An overview of lean transformation in sterile processing

Toyota manufacturing processes in healthcare


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Learning Objectives:

  1. Explain lean transformation.

  2. Describe non-value added waste.

  3. Explain how lean tools are used for improving SPD.

  4. Describe lean problem solving techniques and methods.


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There has not been a change in America’s healthcare system like the one ignited by the Patient Protection and Affordable Care Act (PPACA) of 2010 since Medicare and Medicaid became law in 1965. The PPACA not only requires that all Americans have healthcare insurance but that all healthcare organizations improve inefficiencies and provide quality healthcare that is affordable.1 The requirements of the law have forced healthcare leaders to address deficiencies in quality and efficiency of their organizational processes for both direct and indirect patient care services. In order to address such concerns and meet the demand of the PPACA many top healthcare executives have chosen an approach successfully used in manufacturing known as lean transformation.

What is lean transformation?

Developed by Japanese automaker Toyota, lean transformation is an approach used to improve organizational processes by eliminating waste.2 Lean transformation is a quality improvement process that incorporates less human effort, less inventory, less time to produce a product or service, and less space in order to be highly efficient and responsive to customer demands all while producing top quality products.3 For many healthcare workers, like sterile processing technicians, this sounds preposterous. After all, our number one customer is the surgery department where customer demand is high and changes are frequent; therefore we need more space, more resources and more time. Right?

Lean transformation is the process of changing something large into something smaller with a discipline of continuous improvement and respect for people.2 If you are old enough to remember when cell phones first came out they were huge and there was no possible way it would fit into the back pocket of a pair of jeans. If you were to tell someone back then that one day in the near future you would be able to look at them while talking to them on the phone they would say that sounds preposterous. Eliminating waste, value stream mapping, rapid improvement events (RIE) and A3 problem solving are all lean tools and methods that can be used to successfully transform sterile processing departments into highly efficient service providers of quality sterile surgical instrument sets.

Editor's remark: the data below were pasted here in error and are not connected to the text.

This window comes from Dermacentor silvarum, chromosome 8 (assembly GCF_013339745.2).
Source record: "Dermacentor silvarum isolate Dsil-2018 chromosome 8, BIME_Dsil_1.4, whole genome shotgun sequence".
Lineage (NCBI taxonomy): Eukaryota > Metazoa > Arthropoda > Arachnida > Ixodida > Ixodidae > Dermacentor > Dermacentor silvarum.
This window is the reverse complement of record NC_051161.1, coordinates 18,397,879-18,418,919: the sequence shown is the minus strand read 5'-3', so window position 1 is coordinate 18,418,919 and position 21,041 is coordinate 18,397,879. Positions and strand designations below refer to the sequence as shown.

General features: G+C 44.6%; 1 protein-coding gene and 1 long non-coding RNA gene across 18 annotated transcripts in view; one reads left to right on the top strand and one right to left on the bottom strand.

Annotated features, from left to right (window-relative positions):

Eliminating waste

The process of continuous improvement involves the elimination of waste in the steps of a process.4 The Japanese word for waste is muda.5 Waste is identified as non-value added steps from the perspective of the customer.4 While the patient is an indirect customer of SPD, the direct customers are patient care providers in surgery, L&D, and minor procedure areas that rely on SPD to provide terminally sterilized instruments to aid in the care of patients. To help remember waste as a non-value added process step, a lean acronym called DOWNTIME can be used to help identify forms of waste.6 (See Figures 1 and 2.) DOWNTIME is defined as follows:

Figure 1 – DOWNTIME
Reprinted with permission from

Defects — Products and or services that do not meet the needs or requests of customers. In SPD, defects are mislabeled instrument sets.

Overproduction — Providing products or services that aren’t truly needed by the customer. For SPD, this could be instruments that are often requested for surgery and rarely used and require re-sterilization. Eliminating this waste requires collaborative problem solving between SPD and their customers.

Waiting — Idle time between processes also paired with delays. Waiting on biological test results in SPD is not uncommon and can potentially delay the start of surgery.

Non-utilized talent — Under-utilized skills and potential of employees. This waste can exist in SPD when technicians are not trained to perform in all process areas. Technicians for instance who are only trained to perform decontamination and set assembly processes create limitations in the department’s ability to perform efficiently when productivity is high and staffing is low.